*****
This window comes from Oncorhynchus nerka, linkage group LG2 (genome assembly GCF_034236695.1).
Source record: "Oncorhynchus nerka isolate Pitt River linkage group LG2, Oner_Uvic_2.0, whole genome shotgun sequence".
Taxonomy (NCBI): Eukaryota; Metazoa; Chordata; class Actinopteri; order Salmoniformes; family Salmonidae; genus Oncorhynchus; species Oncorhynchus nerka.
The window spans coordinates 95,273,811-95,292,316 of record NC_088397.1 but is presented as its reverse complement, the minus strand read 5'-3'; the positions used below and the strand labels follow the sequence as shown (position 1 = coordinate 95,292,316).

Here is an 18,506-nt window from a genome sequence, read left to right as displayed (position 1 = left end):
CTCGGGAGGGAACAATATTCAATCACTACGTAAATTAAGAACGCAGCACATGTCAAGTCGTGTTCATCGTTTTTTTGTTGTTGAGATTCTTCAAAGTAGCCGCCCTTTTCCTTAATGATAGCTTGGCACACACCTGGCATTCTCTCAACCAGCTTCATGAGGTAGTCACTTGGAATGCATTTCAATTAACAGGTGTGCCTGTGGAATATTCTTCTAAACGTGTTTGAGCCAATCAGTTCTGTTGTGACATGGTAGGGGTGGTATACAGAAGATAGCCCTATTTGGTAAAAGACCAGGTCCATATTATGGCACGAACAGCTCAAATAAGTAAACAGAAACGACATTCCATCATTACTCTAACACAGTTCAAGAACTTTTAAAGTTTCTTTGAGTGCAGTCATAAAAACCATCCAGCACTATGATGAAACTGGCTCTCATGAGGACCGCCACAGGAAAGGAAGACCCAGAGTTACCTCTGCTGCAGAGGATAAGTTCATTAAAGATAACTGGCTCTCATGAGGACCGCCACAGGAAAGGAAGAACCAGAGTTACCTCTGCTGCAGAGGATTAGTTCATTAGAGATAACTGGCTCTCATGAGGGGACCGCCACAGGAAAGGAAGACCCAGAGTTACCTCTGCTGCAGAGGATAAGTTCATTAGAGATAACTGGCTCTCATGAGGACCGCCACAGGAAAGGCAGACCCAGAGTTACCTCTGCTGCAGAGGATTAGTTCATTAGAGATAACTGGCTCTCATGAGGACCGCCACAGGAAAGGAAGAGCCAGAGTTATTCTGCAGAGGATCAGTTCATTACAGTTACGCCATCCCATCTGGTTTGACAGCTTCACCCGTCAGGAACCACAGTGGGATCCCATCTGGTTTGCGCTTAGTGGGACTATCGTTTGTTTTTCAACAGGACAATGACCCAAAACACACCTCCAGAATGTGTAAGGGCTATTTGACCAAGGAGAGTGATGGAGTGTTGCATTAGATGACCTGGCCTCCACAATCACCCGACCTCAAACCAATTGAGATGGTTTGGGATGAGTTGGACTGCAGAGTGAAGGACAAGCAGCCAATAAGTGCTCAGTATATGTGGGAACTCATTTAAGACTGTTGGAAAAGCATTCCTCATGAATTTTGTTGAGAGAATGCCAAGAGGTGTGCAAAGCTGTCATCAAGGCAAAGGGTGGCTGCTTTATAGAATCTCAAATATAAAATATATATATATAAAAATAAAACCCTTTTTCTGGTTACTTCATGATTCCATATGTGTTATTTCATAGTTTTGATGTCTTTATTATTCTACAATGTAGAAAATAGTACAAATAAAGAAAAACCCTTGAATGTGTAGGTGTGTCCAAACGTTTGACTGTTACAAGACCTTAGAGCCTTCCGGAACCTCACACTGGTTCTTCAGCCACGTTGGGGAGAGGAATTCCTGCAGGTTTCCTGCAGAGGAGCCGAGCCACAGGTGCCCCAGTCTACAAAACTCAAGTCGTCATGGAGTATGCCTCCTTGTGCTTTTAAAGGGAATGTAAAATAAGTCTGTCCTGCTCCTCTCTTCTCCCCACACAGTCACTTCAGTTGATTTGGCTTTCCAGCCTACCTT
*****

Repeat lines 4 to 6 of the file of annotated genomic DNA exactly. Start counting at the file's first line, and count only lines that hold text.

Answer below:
The window spans coordinates 95,273,811-95,292,316 of record NC_088397.1 but is presented as its reverse complement, the minus strand read 5'-3'; the positions used below and the strand labels follow the sequence as shown (position 1 = coordinate 95,292,316).

Here is an 18,506-nt window from a genome sequence, read left to right as displayed (position 1 = left end):
CTCGGGAGGGAACAATATTCAATCACTACGTAAATTAAGAACGCAGCACATGTCAAGTCGTGTTCATCGTTTTTTTGTTGTTGAGATTCTTCAAAGTAGCCGCCCTTTTCCTTAATGATAGCTTGGCACACACCTGGCATTCTCTCAACCAGCTTCATGAGGTAGTCACTTGGAATGCATTTCAATTAACAGGTGTGCCTGTGGAATATTCTTCTAAACGTGTTTGAGCCAATCAGTTCTGTTGTGACATGGTAGGGGTGGTATACAGAAGATAGCCCTATTTGGTAAAAGACCAGGTCCATATTATGGCACGAACAGCTCAAATAAGTAAACAGAAACGACATTCCATCATTACTCTAACACAGTTCAAGAACTTTTAAAGTTTCTTTGAGTGCAGTCATAAAAACCATCCAGCACTATGATGAAACTGGCTCTCATGAGGACCGCCACAGGAAAGGAAGACCCAGAGTTACCTCTGCTGCAGAGGATAAGTTCATTAAAGATAACTGGCTCTCATGAGGACCGCCACAGGAAAGGAAGAACCAGAGTTACCTCTGCTGCAGAGGATTAGTTCATTAGAGATAACTGGCTCTCATGAGGGGACCGCCACAGGAAAGGAAGACCCAGAGTTACCTCTGCTGCAGAGGATAAGTTCATTAGAGATAACTGGCTCTCATGAGGACCGCCACAGGAAAGGCAGACCCAGAGTTACCTCTGCTGCAGAGGATTAGTTCATTAGAGATAACTGGCTCTCATGAGGACCGCCACAGGAAAGGAAGAGCCAGAGTTATTCTGCAGAGGATCAGTTCATTACAGTTACGCCATCCCATCTGGTTTGACAGCTTCACCCGTCAGGAACCACAGTGGGATCCCATCTGGTTTGCGCTTAGTGGGACTATCGTTTGTTTTTCAACAGGACAATGACCCAAAACACACCTCCAGAATGTGTAAGGGCTATTTGACCAAGGAGAGTGATGGAGTGTTGCATTAGATGACCTGGCCTCCACAATCACCCGACCTCAAACCAATTGAGATGGTTTGGGATGAGTTGGACTGCAGAGTGAAGGACAAGCAGCCAATAAGTGCTCAGTATATGTGGGAACTCATTTAAGACTGTTGGAAAAGCATTCCTCATGAATTTTGTTGAGAGAATGCCAAGAGGTGTGCAAAGCTGTCATCAAGGCAAAGGGTGGCTGCTTTATAGAATCTCAAATATAAAATATATATATATAAAAATAAAACCCTTTTTCTGGTTACTTCATGATTCCATATGTGTTATTTCATAGTTTTGATGTCTTTATTATTCTACAATGTAGAAAATAGTACAAATAAAGAAAAACCCTTGAATGTGTAGGTGTGTCCAAACGTTTGACTGTTACAAGACCTTAGAGCCTTCCGGAACCTCACACTGGTTCTTCAGCCACGTTGGGGAGAGGAATTCCTGCAGGTTTCCTGCAGAGGAGCCGAGCCACAGGTGCCCCAGTCTACAAAACTCAAGTCGTCATGGAGTATGCCTCCTTGTGCTTTTAAAGGGAATGTAAAATAAGTCTGTCCTGCTCCTCTCTTCTCCCCACACAGTCACTTCAGTTGATTTGGCTTTCCAGCCTACCTT